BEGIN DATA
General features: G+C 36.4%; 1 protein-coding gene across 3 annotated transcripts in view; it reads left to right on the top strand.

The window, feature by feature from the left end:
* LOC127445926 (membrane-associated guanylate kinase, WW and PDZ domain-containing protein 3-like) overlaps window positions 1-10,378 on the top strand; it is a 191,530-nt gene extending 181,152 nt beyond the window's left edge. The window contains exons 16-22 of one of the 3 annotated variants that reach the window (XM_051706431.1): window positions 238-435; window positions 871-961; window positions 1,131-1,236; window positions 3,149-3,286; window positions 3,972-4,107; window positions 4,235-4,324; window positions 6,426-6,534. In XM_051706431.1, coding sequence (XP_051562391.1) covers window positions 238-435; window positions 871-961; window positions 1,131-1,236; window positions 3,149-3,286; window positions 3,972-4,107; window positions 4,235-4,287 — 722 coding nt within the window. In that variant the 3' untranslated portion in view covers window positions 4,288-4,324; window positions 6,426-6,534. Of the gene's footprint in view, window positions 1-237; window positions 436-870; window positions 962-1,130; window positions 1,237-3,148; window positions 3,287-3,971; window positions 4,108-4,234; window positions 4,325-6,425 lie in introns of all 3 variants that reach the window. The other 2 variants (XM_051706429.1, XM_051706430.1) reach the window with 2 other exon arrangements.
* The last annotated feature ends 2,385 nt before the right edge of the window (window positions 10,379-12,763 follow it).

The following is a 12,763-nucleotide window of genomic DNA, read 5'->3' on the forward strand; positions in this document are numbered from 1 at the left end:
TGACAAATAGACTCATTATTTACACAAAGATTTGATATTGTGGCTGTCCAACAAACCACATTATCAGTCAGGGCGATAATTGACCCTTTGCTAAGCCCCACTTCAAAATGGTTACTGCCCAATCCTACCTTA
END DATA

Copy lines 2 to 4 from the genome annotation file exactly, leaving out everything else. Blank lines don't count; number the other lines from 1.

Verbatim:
The window, feature by feature from the left end:
* LOC127445926 (membrane-associated guanylate kinase, WW and PDZ domain-containing protein 3-like) overlaps window positions 1-10,378 on the top strand; it is a 191,530-nt gene extending 181,152 nt beyond the window's left edge. The window contains exons 16-22 of one of the 3 annotated variants that reach the window (XM_051706431.1): window positions 238-435; window positions 871-961; window positions 1,131-1,236; window positions 3,149-3,286; window positions 3,972-4,107; window positions 4,235-4,324; window positions 6,426-6,534. In XM_051706431.1, coding sequence (XP_051562391.1) covers window positions 238-435; window positions 871-961; window positions 1,131-1,236; window positions 3,149-3,286; window positions 3,972-4,107; window positions 4,235-4,287 — 722 coding nt within the window. In that variant the 3' untranslated portion in view covers window positions 4,288-4,324; window positions 6,426-6,534. Of the gene's footprint in view, window positions 1-237; window positions 436-870; window positions 962-1,130; window positions 1,237-3,148; window positions 3,287-3,971; window positions 4,108-4,234; window positions 4,325-6,425 lie in introns of all 3 variants that reach the window. The other 2 variants (XM_051706429.1, XM_051706430.1) reach the window with 2 other exon arrangements.
* The last annotated feature ends 2,385 nt before the right edge of the window (window positions 10,379-12,763 follow it).